SK Hynix has started recruiting design personnel for logic semiconductors, such as CPUs and GPUs, reports Joongang.co.kr. The company is apparently looking to stacking HBM4 directly on processors, which will not only change the way logic and memory devices are typically interconnected, but will also change the way they are made. In fact, if SK Hynix succeeds, this may largely change how the foundry industry works.
Nowadays HBM stacks integrate eight, 12, or 16 memory devices as well as a logic layer that acts like a hub. HBM stacks are placed on the interposer next to CPUs or GPUs and are connected to their processors using a 1024-bit interface. SK Hynix aims to put HBM4 stacks directly on processors, eliminating interposers altogether. To some degree, this approach resembles AMD’s 3D V-Cache, which is placed directly on CPU dies, but HBM will of course feature considerably higher capacities and will be cheaper (albeit slower).
SK Hynix is reportedly discussing its HBM4 integration design method with several fabless companies, including Nvidia. It’s likely that SK Hynix and Nvidia will jointly design the chip from the beginning and produce it at TSMC, who will also put SK Hynix’s HBM4 device on logic chips using a wafer bonding technology. A joint design is inevitable in order for memory and logic semiconductors to work as one body on the same die.
The HBM4 memory will use a 2048-bit interface to connect to host processors, so interposers for HBM4 will be extremely complex and expensive. This makes the direct connection of memory and logic economically feasible. But while placing HBM4 stacks directly on logic chips will somewhat simplify chip designs and cut costs, this presents another challenge: thermals.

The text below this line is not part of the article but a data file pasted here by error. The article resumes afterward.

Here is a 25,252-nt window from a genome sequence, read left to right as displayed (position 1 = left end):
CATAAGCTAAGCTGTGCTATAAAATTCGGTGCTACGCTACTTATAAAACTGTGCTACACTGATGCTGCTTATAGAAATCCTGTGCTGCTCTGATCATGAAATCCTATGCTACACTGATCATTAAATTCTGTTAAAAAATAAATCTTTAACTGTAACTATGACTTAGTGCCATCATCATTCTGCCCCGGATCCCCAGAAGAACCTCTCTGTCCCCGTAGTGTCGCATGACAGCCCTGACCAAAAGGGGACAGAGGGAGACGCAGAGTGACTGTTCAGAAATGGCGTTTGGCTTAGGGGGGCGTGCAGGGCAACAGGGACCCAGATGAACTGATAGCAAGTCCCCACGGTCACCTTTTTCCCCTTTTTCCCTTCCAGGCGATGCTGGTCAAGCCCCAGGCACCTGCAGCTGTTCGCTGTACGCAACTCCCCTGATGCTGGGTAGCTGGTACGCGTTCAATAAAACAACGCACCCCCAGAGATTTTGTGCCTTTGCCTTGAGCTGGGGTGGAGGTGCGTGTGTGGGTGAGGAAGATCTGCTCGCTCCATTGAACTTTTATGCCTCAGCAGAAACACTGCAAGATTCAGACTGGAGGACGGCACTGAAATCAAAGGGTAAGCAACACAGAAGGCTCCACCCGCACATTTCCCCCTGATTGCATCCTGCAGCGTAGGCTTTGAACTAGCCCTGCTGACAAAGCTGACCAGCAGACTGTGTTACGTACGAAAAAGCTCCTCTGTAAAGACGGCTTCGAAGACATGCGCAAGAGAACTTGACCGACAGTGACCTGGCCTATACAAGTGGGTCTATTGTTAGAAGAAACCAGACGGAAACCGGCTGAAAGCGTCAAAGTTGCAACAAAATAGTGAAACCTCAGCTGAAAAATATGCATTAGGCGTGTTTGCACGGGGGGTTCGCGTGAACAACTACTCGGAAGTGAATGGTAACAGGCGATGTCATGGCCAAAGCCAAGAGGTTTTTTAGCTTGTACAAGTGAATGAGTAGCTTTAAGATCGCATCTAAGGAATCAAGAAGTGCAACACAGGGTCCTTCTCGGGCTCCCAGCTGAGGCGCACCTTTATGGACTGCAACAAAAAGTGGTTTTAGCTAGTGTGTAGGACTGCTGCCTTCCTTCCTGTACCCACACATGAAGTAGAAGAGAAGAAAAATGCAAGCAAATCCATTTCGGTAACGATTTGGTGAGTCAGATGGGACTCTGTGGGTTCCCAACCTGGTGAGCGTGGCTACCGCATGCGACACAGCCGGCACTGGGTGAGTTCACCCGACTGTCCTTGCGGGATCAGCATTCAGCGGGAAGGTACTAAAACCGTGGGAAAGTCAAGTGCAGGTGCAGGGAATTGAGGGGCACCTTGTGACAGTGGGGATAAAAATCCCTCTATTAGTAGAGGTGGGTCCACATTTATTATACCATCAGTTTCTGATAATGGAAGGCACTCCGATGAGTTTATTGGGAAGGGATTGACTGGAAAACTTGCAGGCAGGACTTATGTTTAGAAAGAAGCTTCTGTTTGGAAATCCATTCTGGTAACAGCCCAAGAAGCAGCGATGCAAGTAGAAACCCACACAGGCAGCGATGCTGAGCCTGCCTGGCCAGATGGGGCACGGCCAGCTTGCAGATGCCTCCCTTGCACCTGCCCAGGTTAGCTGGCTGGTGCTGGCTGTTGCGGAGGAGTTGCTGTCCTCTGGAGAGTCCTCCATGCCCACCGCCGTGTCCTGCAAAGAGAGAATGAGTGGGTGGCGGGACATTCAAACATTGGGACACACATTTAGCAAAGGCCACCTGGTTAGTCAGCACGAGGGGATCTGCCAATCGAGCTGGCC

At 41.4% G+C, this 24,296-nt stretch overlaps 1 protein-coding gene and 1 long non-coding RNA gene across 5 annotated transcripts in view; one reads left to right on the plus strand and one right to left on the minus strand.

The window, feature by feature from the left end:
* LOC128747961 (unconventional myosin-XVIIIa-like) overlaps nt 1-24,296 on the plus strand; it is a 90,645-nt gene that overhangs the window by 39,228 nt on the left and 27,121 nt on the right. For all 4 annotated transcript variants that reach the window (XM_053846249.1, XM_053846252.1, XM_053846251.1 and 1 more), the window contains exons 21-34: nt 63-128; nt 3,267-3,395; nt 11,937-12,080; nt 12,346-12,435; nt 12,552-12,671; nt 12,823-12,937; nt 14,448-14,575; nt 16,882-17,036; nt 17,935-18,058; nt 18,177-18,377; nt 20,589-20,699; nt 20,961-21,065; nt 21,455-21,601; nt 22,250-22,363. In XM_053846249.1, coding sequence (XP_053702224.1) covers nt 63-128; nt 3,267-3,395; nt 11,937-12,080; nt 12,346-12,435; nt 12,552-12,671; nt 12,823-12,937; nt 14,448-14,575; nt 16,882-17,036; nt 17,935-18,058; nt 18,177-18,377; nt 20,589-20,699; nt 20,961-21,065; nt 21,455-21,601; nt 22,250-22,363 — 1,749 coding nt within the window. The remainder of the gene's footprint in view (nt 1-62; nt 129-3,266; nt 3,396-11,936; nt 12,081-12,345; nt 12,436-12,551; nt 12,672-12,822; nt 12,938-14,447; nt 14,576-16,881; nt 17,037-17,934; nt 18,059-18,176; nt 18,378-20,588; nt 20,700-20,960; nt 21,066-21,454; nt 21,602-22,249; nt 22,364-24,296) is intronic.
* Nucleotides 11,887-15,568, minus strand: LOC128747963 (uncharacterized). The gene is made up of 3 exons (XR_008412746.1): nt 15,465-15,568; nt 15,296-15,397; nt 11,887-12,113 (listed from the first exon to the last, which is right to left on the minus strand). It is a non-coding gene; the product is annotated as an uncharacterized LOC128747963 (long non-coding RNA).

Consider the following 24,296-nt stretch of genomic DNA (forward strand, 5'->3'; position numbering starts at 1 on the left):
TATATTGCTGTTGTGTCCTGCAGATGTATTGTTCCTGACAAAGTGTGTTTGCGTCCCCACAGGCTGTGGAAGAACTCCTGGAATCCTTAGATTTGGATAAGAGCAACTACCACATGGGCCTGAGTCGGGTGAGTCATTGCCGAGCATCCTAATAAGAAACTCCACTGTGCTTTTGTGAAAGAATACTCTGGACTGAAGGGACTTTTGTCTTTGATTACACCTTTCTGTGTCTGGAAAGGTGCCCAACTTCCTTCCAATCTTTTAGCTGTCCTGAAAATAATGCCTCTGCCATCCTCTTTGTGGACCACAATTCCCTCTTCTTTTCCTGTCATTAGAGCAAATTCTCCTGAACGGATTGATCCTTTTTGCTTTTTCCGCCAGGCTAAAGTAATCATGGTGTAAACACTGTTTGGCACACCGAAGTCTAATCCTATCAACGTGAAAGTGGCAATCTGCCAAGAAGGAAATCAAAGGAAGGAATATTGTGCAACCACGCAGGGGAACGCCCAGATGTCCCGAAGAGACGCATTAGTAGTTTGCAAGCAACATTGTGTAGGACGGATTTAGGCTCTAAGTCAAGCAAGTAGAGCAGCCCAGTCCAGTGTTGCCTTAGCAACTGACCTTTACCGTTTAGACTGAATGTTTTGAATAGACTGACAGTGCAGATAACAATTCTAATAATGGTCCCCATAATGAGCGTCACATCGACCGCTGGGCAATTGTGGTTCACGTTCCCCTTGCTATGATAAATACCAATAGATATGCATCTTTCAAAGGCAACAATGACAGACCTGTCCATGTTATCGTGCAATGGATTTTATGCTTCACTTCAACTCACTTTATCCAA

Modern logic processors, such as Nvidia’s H100, consume hundreds of watts of power and dissipate hundreds of watts of thermal energy. HBM memory is also rather power-hungry. So cooling down a package containing both logic and memory could require very sophisticated methods, including liquid cooling and/or submersion.
“If the heating problem is solved two to three generations later than now, HBM and GPU will be able to operate like one body without an interposer,” said Kim Jung-ho, a professor in the Department of Electrical and Electronics at KAIST.
But the integration of memory directly on processors will also change how chips are designed and made. Producing DRAM using the same process technology as logic and on the same fab will guarantee ultimate performance, but will increase memory costs dramatically, so this is not an option that is seriously considered right now. Nonetheless, it looks like memory and logic are poised to get closer, both literally and on the process technology level.
“Within 10 years, the ‘rules of the game’ for semiconductors may change, and the distinction between memory and logic semiconductors may become insignificant,” an industry insider told Joongang.co.kr.